Howell family, Jones attorneys speak to board
Speaking on behalf of murder victim Paul Howell were his daughter, Rachel Howell, his brothers, Brian and Bill Howell, and his sister, Megan Toby.
“Why does my trauma have to be someone’s entertainment?” Rachel Howell said, referencing The Last Defense, a docu-series that questioned Jones’ conviction. The Howell family said the documentary was unfair and traumatizing to them.
“I miss him everyday,” Rachel Howell said. “All I wish for this world is to see him again.”
Also speaking in support for Paul Howell was Sandy Elliott, a retired assistant district attorney who prosecuted Jones two decades earlier. Howell’s representatives were visibly frustrated and upset as Jones’ representatives proclaimed that he had alibis and integrity.
“If allowed to execute Julius, Oklahoma will be executing an innocent man,” said attorney Amanda Bass, who was joined in speaking on behalf of Jones by Masters and Sen. George Young (D-OKC).
Jones was not allowed to appear at Monday’s hearing, something Young told the board would have been beneficial. Young discussed Jones’ aspiration to work with youths if he is released from prison.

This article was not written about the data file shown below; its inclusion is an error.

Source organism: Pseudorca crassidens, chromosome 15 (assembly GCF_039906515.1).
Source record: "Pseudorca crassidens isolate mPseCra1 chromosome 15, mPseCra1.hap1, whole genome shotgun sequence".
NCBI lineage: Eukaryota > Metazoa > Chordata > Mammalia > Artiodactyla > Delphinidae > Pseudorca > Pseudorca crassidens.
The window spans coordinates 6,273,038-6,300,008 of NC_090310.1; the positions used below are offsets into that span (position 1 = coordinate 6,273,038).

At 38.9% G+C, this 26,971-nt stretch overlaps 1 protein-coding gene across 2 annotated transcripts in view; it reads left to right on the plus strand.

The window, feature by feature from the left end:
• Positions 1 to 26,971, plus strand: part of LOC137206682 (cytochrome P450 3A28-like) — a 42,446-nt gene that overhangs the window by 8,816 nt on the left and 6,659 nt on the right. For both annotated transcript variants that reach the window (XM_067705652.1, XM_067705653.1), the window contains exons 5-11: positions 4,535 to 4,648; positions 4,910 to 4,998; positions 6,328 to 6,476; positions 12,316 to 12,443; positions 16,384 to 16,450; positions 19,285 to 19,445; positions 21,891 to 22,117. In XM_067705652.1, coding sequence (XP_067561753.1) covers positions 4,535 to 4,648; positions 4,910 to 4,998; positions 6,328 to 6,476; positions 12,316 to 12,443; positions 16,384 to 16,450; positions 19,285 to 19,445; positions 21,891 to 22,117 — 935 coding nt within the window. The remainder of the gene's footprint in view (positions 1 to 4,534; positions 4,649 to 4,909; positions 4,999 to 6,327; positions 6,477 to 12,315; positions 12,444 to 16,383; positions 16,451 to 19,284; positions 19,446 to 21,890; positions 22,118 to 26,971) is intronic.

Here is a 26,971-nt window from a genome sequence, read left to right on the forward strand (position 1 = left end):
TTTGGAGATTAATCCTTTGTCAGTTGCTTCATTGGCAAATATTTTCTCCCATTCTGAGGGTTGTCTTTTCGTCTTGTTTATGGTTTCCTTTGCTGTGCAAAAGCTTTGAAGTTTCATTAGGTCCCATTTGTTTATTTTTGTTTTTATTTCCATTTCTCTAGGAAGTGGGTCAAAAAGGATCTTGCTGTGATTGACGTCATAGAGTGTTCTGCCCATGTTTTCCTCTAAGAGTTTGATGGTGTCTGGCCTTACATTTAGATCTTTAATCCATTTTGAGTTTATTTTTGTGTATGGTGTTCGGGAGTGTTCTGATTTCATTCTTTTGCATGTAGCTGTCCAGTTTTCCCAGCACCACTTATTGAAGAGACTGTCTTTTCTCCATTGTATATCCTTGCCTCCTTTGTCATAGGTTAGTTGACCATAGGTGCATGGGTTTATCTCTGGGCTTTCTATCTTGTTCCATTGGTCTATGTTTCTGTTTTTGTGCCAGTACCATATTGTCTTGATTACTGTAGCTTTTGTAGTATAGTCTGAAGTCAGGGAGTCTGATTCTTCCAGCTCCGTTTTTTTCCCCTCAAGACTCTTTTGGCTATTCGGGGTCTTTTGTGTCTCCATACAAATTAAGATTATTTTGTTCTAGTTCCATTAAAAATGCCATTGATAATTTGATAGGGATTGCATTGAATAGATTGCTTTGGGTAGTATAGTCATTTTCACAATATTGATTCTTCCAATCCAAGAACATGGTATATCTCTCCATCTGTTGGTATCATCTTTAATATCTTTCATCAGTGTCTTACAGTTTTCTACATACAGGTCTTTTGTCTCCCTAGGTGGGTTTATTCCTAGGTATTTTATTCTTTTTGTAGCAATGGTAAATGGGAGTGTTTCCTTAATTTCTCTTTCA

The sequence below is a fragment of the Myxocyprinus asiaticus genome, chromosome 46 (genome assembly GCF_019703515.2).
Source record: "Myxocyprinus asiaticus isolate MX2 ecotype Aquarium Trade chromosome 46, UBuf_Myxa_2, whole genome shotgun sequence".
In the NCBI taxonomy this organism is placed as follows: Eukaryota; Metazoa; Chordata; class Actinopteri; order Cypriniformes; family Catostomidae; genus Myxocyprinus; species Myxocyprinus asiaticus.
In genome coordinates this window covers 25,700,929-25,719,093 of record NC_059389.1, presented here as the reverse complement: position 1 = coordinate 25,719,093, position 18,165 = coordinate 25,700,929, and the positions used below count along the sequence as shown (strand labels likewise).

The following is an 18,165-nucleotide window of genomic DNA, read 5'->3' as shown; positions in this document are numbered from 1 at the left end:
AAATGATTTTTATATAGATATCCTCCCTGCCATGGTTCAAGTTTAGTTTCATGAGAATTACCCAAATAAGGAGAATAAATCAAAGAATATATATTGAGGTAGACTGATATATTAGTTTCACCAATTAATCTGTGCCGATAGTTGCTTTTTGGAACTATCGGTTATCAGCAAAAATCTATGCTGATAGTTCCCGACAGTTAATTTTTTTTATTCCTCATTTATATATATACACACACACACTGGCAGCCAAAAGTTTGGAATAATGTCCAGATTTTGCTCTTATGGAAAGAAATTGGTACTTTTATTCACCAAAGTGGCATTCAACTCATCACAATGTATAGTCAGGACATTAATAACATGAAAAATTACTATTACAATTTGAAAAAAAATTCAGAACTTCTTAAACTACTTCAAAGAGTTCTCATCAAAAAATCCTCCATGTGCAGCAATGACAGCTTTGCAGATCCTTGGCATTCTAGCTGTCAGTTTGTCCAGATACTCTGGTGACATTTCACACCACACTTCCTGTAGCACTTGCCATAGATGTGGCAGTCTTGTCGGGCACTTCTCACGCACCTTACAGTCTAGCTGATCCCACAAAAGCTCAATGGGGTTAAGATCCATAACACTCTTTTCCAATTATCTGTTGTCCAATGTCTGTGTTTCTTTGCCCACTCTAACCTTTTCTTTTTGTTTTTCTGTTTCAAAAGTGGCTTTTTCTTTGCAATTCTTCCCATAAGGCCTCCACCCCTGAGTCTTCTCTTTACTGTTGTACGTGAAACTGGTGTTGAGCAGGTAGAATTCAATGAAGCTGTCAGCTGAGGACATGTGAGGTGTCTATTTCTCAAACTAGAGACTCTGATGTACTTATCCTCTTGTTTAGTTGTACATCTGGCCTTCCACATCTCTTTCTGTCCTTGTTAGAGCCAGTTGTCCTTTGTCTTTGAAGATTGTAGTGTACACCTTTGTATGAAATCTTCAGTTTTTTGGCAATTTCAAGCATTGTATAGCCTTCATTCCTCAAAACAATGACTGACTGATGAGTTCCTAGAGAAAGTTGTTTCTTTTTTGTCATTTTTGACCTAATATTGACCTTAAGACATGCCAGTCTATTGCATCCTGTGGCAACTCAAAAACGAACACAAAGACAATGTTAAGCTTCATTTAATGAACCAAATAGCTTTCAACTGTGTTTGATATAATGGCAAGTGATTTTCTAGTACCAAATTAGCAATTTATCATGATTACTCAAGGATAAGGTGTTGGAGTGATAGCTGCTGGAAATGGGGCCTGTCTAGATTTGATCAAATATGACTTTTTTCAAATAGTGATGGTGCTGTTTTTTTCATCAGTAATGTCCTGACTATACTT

“I was looking at the crime and whether the punishment is deemed excessive, and there were significant aggravating factors and significant mitigating factors that need to be considered, most notably that Mr. Jones was 19 years old at the time,” Doyle said in announcing her vote.
‘The governor takes his role in this process seriously’
Jones’ commutation hearing had been scrapped late last month by the board in a special meeting Aug. 31 after Attorney General John O’Connor had requested execution dates for Jones and six other death-row inmates. The Oklahoma Court of Criminals Appeals, however, declined to approve the execution dates, thus restoring Jones’ commutation hearing.